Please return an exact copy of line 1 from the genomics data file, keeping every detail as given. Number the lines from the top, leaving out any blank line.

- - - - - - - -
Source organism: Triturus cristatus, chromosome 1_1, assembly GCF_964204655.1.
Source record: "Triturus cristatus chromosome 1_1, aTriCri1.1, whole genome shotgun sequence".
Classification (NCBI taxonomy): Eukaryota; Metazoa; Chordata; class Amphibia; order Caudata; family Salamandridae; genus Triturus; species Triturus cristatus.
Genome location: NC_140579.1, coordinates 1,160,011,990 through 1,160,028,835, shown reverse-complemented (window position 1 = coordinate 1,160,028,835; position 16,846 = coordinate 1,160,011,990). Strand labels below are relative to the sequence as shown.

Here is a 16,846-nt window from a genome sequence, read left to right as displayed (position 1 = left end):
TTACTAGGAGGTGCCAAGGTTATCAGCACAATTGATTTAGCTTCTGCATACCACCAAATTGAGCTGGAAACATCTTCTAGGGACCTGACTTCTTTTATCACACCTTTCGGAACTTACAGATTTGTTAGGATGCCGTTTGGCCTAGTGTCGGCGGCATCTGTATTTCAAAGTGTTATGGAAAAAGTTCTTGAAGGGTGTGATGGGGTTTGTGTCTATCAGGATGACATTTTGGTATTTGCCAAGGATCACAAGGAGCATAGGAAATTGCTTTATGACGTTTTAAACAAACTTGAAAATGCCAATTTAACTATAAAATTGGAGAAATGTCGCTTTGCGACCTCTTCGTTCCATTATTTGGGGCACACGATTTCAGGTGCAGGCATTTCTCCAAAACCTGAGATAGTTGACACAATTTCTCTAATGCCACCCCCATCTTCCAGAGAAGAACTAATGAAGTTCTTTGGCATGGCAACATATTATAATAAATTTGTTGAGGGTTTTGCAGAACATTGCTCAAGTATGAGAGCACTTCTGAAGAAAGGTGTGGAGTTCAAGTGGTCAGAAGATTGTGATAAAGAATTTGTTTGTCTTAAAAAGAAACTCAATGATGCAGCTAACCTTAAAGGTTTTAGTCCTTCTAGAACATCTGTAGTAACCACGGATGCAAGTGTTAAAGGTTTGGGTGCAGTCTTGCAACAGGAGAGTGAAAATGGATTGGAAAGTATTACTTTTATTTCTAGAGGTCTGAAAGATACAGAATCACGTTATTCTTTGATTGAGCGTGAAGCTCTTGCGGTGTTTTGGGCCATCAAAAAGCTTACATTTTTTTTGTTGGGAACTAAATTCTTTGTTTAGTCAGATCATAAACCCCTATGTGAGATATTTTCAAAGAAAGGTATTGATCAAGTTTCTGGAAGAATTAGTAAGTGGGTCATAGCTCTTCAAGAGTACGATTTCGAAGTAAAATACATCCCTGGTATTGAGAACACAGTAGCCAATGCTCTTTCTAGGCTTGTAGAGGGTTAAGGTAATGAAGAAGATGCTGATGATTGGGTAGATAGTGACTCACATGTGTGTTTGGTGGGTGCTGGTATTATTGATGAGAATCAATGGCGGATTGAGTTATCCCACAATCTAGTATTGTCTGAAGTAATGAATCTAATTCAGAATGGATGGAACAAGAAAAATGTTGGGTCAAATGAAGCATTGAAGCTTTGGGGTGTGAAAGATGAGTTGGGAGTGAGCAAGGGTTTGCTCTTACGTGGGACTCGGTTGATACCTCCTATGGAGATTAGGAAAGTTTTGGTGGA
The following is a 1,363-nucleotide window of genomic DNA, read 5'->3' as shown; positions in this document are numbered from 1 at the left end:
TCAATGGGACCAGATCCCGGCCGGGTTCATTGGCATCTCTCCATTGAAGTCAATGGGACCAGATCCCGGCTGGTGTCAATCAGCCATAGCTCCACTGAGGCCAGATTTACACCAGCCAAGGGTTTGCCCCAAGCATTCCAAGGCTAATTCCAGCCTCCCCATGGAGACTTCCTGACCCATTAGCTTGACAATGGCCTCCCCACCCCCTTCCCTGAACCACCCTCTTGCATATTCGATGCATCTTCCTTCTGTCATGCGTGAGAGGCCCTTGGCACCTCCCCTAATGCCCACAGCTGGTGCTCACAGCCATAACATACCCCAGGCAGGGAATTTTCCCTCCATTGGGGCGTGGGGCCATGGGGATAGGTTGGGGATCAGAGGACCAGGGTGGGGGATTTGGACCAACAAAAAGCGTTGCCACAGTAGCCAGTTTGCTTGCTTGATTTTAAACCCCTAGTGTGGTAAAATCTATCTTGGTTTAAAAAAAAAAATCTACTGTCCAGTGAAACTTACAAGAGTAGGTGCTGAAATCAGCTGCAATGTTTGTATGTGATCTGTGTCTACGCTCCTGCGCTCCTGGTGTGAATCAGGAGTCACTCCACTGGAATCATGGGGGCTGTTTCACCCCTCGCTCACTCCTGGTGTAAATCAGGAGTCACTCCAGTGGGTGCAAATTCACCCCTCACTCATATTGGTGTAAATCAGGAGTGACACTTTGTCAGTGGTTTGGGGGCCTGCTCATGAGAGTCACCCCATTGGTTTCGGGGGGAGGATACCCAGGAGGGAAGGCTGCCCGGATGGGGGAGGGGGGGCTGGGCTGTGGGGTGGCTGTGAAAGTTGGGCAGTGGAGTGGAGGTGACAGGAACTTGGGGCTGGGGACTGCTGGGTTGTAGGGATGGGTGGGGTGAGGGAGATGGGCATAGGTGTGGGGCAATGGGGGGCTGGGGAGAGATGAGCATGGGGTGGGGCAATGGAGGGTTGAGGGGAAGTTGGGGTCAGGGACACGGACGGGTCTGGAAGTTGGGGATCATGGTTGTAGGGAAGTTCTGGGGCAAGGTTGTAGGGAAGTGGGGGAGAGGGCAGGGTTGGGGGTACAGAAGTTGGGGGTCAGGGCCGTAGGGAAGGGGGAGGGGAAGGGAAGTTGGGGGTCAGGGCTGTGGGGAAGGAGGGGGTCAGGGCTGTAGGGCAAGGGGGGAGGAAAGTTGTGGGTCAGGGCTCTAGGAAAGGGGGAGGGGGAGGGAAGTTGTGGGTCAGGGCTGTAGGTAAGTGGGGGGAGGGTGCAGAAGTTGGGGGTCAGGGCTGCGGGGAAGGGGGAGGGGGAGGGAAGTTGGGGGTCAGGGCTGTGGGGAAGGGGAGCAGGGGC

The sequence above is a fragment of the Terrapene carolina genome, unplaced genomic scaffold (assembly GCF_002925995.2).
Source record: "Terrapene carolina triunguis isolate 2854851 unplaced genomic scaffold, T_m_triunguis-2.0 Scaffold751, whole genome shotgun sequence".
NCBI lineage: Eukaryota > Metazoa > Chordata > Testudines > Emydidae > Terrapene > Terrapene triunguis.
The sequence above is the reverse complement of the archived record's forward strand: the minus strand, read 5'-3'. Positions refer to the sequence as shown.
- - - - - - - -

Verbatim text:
Source organism: Triturus cristatus, chromosome 1_1, assembly GCF_964204655.1.